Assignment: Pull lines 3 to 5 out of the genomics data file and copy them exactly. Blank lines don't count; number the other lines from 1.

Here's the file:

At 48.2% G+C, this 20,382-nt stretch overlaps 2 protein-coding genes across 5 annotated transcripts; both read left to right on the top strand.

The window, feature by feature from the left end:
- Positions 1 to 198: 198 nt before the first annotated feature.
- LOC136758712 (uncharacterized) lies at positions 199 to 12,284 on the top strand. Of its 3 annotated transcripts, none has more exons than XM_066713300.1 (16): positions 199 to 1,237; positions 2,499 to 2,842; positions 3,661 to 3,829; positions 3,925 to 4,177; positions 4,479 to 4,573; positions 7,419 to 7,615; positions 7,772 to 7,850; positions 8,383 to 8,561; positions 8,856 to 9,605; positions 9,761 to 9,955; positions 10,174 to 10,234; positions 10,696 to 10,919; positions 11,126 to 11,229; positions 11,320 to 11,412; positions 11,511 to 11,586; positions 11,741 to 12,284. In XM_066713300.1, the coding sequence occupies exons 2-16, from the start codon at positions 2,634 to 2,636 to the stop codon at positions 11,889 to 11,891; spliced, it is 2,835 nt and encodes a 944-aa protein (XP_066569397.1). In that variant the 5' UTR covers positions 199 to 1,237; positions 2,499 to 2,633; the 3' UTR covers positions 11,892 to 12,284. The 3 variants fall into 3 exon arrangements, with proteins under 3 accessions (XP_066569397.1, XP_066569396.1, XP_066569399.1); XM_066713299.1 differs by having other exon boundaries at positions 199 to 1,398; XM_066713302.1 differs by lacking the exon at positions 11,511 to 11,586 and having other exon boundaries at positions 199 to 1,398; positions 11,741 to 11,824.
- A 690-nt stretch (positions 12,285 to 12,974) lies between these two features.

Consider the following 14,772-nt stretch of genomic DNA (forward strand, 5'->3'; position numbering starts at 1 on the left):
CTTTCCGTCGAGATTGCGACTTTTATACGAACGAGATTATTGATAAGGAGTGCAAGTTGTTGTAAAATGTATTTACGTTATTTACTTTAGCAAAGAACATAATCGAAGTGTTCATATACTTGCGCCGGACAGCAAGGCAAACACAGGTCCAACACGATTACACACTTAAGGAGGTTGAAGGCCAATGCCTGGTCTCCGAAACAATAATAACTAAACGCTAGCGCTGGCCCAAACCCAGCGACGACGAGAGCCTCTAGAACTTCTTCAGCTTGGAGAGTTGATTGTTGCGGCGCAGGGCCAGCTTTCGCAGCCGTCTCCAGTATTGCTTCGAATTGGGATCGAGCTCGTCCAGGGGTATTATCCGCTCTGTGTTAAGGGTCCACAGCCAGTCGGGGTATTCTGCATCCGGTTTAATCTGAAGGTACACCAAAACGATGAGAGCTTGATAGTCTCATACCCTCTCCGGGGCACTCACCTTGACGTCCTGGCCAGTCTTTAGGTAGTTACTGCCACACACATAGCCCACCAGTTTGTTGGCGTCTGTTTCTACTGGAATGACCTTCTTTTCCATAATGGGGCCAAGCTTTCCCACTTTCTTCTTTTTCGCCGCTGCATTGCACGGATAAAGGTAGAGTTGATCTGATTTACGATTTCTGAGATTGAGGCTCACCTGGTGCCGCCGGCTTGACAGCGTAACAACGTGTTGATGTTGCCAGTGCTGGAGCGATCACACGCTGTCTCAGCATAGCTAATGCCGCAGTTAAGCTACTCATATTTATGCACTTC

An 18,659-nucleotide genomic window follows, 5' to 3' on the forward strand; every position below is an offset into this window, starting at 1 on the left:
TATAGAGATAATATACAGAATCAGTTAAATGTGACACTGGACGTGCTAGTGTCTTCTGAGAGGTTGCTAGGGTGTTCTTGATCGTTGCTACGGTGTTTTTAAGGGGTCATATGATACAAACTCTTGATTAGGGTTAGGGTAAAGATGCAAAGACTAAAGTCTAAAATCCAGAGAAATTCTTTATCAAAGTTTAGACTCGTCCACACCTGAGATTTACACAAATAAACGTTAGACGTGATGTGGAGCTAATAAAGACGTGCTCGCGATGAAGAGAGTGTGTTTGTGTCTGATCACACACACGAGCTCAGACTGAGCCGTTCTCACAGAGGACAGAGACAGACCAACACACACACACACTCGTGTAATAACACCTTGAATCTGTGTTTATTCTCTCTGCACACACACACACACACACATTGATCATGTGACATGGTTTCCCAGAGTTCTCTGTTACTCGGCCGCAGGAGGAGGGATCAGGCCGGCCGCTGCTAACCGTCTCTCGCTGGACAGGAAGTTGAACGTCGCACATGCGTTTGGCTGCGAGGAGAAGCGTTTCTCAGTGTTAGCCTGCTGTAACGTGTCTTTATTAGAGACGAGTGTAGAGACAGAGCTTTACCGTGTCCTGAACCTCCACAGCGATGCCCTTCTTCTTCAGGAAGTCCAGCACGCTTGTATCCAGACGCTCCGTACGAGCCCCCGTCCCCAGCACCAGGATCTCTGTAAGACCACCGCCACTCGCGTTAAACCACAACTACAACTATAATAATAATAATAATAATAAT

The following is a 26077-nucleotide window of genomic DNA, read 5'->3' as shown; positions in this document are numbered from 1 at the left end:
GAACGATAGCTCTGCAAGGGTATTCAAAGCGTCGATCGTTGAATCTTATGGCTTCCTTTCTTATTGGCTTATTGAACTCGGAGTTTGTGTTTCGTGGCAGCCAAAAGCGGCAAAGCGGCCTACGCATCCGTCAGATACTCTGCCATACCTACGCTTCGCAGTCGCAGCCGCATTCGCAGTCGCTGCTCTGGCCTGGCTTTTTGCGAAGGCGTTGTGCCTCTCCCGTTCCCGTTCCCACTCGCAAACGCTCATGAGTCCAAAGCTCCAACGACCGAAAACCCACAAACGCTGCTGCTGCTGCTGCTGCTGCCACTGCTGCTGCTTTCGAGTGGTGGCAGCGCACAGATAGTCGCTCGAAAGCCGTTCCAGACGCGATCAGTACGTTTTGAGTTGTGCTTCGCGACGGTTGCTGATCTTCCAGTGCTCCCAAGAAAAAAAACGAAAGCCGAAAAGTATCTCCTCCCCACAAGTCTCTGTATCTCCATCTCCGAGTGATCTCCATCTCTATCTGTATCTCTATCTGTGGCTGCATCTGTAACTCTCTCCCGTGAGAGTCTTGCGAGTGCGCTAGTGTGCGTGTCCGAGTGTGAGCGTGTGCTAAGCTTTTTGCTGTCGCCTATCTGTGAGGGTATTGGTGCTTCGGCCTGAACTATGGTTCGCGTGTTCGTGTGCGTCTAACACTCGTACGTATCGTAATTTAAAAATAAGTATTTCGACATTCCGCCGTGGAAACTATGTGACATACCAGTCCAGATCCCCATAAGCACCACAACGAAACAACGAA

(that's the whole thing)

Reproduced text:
- Positions 1 to 198: 198 nt before the first annotated feature.
- LOC136758712 (uncharacterized) lies at positions 199 to 12,284 on the top strand. Of its 3 annotated transcripts, none has more exons than XM_066713300.1 (16): positions 199 to 1,237; positions 2,499 to 2,842; positions 3,661 to 3,829; positions 3,925 to 4,177; positions 4,479 to 4,573; positions 7,419 to 7,615; positions 7,772 to 7,850; positions 8,383 to 8,561; positions 8,856 to 9,605; positions 9,761 to 9,955; positions 10,174 to 10,234; positions 10,696 to 10,919; positions 11,126 to 11,229; positions 11,320 to 11,412; positions 11,511 to 11,586; positions 11,741 to 12,284. In XM_066713300.1, the coding sequence occupies exons 2-16, from the start codon at positions 2,634 to 2,636 to the stop codon at positions 11,889 to 11,891; spliced, it is 2,835 nt and encodes a 944-aa protein (XP_066569397.1). In that variant the 5' UTR covers positions 199 to 1,237; positions 2,499 to 2,633; the 3' UTR covers positions 11,892 to 12,284. The 3 variants fall into 3 exon arrangements, with proteins under 3 accessions (XP_066569397.1, XP_066569396.1, XP_066569399.1); XM_066713299.1 differs by having other exon boundaries at positions 199 to 1,398; XM_066713302.1 differs by lacking the exon at positions 11,511 to 11,586 and having other exon boundaries at positions 199 to 1,398; positions 11,741 to 11,824.
- A 690-nt stretch (positions 12,285 to 12,974) lies between these two features.